|Schroder, Joachim -|
|Noonan, Brice -|
Submitted to: Plant Signaling and Behavior
Publication Type: Peer Reviewed Journal
Publication Acceptance Date: July 18, 2010
Publication Date: October 1, 2010
Citation: Baerson, S.R., Schroder, J., Cook, D., Rimando, A.M., Pan, Z., Dayan, F.E., Noonan, B.P., Duke, S.O. 2010. Alkylresorcinol biosynthesis in plants: new insights from an ancient enzyme family. Plant Signaling and Behavior. 5(10):1-4. Interpretive Summary: In this manuscript we provide additional perspectives, commentary, and data concerning our unit’s research on identifying alkylresorcinol synthase genes from sorghum and rice. The enzymes from sorghum participate in the synthesis of the chemical sorgoleone, which is manufactured in root hair cells of the sorghum plant. These sequences, along with the rice genome sequence, were used to find similar genes in rice. We also present new analyses showing that additional undiscovered alkylresorcinol genes likely occur in rice plants, as well as gene expression data culled from publicly-available data repositories. The manuscript also considers possible evolutionary routes for the emergence of this family of enzymes in plants, and based on available evidence, proposes that the family is in fact quite ancient and likely existed in more primitive organisms prior to the appearance of plants.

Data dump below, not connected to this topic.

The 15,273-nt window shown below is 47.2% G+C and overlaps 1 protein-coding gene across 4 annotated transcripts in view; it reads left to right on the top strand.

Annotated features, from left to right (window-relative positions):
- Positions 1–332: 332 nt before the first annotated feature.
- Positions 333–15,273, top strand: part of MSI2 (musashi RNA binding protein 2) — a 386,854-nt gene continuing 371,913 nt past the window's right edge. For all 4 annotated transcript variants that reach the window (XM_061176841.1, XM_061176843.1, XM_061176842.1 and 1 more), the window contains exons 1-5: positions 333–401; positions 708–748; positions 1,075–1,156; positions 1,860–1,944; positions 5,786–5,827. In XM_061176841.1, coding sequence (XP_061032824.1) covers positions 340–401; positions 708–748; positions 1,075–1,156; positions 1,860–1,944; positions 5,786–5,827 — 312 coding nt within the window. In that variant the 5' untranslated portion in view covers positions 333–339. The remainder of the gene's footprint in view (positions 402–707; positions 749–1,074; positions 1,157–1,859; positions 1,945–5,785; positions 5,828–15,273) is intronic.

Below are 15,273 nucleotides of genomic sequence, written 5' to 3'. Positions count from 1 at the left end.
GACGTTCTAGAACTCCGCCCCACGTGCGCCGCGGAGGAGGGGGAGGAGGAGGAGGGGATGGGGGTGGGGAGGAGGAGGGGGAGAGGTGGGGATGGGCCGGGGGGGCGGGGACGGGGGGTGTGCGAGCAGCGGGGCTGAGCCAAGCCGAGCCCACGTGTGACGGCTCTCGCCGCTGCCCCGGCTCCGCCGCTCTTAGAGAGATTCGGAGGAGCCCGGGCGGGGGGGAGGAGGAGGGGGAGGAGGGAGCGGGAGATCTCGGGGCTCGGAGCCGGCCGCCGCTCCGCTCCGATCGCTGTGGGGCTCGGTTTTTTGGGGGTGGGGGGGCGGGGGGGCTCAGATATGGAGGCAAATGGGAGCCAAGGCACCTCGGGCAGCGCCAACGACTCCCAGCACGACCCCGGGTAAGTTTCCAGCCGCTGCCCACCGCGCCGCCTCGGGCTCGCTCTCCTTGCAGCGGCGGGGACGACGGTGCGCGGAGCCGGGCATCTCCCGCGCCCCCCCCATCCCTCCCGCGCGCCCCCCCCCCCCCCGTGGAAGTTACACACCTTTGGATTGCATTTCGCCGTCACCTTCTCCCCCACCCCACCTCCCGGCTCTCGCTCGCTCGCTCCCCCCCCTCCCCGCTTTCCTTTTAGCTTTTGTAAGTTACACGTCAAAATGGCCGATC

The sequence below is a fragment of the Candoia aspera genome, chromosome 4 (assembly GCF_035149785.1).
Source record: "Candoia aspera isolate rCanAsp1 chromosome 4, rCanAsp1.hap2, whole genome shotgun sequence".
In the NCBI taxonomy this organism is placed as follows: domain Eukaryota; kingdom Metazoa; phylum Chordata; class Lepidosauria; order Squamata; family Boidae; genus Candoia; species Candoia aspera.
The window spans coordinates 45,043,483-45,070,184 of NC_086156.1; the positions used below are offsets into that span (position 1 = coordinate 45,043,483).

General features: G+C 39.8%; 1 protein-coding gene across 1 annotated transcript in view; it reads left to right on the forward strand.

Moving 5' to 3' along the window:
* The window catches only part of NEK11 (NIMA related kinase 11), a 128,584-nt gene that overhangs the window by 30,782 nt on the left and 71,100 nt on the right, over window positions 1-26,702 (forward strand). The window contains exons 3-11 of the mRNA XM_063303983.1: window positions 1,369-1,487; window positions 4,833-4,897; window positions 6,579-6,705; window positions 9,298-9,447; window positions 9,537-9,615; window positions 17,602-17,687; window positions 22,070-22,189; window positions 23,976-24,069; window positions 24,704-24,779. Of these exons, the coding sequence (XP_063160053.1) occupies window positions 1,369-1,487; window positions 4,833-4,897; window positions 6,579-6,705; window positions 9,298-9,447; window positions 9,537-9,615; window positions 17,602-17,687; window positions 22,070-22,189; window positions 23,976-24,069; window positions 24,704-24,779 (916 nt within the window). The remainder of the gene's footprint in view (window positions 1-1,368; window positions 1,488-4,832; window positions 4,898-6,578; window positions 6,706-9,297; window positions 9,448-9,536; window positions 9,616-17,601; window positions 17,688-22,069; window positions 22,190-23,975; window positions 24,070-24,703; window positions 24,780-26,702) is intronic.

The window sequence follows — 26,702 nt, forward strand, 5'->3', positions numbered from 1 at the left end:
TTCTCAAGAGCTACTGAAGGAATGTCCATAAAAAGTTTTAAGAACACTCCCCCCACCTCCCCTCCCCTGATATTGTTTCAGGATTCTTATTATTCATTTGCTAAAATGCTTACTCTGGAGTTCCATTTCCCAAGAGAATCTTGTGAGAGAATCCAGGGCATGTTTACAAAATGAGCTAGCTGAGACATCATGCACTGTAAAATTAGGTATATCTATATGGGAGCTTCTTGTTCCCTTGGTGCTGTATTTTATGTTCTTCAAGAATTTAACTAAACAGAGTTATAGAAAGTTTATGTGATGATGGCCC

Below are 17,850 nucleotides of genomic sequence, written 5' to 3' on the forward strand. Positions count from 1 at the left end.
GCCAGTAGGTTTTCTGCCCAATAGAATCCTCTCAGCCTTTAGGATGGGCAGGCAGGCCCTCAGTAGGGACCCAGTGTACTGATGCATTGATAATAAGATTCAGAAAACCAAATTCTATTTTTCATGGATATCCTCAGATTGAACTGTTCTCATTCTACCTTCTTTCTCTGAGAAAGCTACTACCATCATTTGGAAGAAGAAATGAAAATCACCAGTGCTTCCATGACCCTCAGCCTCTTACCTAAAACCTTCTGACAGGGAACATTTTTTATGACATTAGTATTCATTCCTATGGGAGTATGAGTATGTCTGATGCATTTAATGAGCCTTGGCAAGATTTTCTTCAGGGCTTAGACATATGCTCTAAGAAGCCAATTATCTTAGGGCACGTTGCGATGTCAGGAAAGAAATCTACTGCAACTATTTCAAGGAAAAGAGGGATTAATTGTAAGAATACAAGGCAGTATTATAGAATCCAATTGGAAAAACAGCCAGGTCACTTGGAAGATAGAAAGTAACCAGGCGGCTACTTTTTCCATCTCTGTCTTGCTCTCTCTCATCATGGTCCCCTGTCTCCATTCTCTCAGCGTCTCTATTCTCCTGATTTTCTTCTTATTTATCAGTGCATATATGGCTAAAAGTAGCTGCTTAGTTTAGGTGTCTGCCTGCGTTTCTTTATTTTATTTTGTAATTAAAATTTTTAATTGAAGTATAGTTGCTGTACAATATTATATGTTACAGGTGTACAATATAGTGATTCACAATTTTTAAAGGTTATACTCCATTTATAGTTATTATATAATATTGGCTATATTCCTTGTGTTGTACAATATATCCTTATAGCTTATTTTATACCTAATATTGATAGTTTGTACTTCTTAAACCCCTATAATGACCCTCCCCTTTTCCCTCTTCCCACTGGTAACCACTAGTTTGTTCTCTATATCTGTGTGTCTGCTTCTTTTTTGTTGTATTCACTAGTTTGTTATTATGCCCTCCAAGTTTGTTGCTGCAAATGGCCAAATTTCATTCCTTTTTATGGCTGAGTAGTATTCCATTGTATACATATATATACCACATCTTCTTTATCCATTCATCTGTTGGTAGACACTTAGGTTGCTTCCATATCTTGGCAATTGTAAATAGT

Technical Abstract: Alkylresorcinols are members of an extensive family of bioactive compounds referred to as phenolic lipids, which occur primarily in plants, fungi, and bacteria. In plants, alkylresorcinols and their derivatives are thought to serve important roles as phytoanticipins and allelochemicals, although direct evidence for this is still somewhat lacking. Specialized type III polyketide synthases (referred to as ‘alkylresorcinol synthases’), which catalyze the formation of 5-alkylresorcinols using fatty acyl-CoA starter units and malonyl-CoA extender units, have been characterized from several microbial species however until very recently, little has been known concerning their plant counterparts. Through the use of sorghum and rice EST and genomic data sets, significant inroads have now been made in this regard. Here we provide additional information concerning our recent report on the identification and characterization of alkylresorcinol synthases from Sorghum bicolor and Oryza sativa, as well as a brief consideration of the emergence of this intriguing subfamily of enzymes.